Education MEC Mthandeni Dlungwane faces arrest. PICTURE: NQOBILE MBONAMBI/ AFRICA NEWS AGENCY (ANA)
Durban - KWAZULU-NATAL Education MEC Mthandeni Dlungwane could be arrested for contempt of court. He is expected to appear in court this week for failing to endorse the medical boarding of a former teacher.

Nishee Devi Khan, 54, was granted medical boarding by the Durban Labour Court in June 2015.

But Khan’s legal representative, Rashia Reddy of Jay Reddy Attorneys, said it had been “extremely difficult” to get the MEC to acknowledge the order and secure his court attendance.

She made the application in November for Dlungwane to be held in contempt of court, because of his continuous failure to implement the 2015 court ruling.

In the application, she also asked that if Dlungwane failed to explain his non-compliance with the order or did not appear in court, he should be fined or incarcerated.

The interim order was granted in the Labour Court, and the case was set down to be heard on February 8.

However, it did not proceed because Dlungwane had not been available to receive the November judgment.

In a letter sent on February 14 to the State’s legal representative handling the MEC’s matter, Reddy wrote: “The matter on February 8 was adjourned to accommodate the MEC, not before we made several attempts to serve the order personally to him.

“The MEC’s conduct is unacceptable and extremely concerning in the light that your office advised he would be available to accept personal service on February 14 and 15.”

Reddy said it was not the first time the MEC had dodged service of the order.

“This is an attempt to delay the matter, an extreme abuse of power and an injustice to our client,” said Reddy.

In court documents, Khan, who worked as a senior teacher at a school in the south of KZN, said she was “pushed to self-destruction and suicide” due to her experiences there.

Khan, an English teacher, joined in 2002, but over time, became a victim of racism at the predominantly Afrikaans school.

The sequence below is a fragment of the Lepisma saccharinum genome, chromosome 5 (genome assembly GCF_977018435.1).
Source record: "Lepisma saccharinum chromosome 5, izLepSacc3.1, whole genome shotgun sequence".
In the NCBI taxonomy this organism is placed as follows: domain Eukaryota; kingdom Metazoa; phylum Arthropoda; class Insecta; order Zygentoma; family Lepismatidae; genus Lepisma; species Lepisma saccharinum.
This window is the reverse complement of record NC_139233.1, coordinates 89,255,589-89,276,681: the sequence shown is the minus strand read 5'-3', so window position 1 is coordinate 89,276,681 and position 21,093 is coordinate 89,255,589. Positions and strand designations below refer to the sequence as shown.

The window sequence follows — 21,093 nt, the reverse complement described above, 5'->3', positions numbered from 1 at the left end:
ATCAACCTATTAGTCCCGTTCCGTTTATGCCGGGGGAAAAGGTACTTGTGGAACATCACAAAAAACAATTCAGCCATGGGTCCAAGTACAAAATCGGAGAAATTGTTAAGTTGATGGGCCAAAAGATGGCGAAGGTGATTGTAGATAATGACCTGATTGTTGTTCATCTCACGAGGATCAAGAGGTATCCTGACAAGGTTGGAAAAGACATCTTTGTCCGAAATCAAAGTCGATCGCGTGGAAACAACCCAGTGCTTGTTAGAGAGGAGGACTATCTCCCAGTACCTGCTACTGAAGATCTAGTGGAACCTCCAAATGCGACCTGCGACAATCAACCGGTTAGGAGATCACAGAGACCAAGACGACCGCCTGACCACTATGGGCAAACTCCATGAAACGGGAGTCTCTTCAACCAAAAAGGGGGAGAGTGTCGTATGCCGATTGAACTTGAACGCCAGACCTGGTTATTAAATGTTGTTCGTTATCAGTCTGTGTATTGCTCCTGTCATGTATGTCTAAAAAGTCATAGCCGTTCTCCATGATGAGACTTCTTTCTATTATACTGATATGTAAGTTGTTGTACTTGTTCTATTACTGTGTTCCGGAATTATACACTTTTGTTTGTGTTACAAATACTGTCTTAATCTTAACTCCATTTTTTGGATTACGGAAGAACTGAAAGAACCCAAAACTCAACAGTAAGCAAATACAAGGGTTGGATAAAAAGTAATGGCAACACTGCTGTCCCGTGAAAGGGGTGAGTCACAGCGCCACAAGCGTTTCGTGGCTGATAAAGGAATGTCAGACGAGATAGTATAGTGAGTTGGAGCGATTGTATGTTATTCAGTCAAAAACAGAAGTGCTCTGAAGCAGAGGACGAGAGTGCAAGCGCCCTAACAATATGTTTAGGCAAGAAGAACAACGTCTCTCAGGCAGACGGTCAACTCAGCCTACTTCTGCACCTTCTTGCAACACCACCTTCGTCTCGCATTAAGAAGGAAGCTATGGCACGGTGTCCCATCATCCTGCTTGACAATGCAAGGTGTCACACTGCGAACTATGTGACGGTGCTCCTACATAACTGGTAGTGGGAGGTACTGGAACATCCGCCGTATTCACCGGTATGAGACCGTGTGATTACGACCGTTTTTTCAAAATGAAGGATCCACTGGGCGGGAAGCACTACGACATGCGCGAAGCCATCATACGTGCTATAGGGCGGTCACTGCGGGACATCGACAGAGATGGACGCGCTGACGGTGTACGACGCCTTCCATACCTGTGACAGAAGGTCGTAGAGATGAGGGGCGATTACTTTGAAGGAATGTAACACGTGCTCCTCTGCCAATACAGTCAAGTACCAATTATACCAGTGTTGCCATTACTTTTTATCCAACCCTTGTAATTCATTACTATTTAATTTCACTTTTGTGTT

Her intimidation and harassment by fellow teachers and management heightened after she spoke out about how a democratically elected African head prefect was replaced by an Afrikaner pupil.

She was also vilified for speaking against the school having a bar on its premises.

Once, in 2006, the constant harassment and intimidation caused Khan to collapse at the school, and she was admitted to hospital.

She was diagnosed with severe depression, and her doctor recommended alternative employment.

In January 2007, Khan reported for duty at the department’s regional office but was sent home.

She requested redeployment thereafter, but this was not granted, and she was “left to languish” at home.

A state medic, Dr Agambaram, recommended she be redeployed or work in an office. In 2009, a Professor Nair rebuked the department for inaction on the matter. He said the “severity” of her condition was related to work issues.

She applied for medical boarding in 2009, but it was refused, as was her review application in 2010.

Instead of being redeployed, Khan said she was ignored, and substantial amounts of money were deducted from her salary in spite of the sick notes she submitted.

Her salary was stopped in 2014.

She made an application to the Labour Court to be declared medically unfit and entitled to boarding.

The department filed a notice to oppose the application, but failed to follow through or appear in court, and the order was granted in June 2015.

Nearly nine months later, the department applied to have that decision rescinded, but withdrew the application in October 2016.

In responding court documents, the department’s director of legal services, Ntokozo Maphumulo, said it withdrew the rescission application in the “spirit of compassion”.

Maphumulo said the department never disputed Khan’s depression, but the treatment she received did not meet international standards.

This prolonged her period of incapacity. That was one of the reasons it did not support her boarding application.

She could not be deployed to its offices because there was no available position on her salary grade, and her salary was deducted because she failed to provide sick leave forms for her absent days.

On the MEC being in contempt of court, Maphumulo said it needed to be proved Dlungwane deliberately disregarded the order.

Instead, Maphumulo said, the department had complied “substantially” with the order.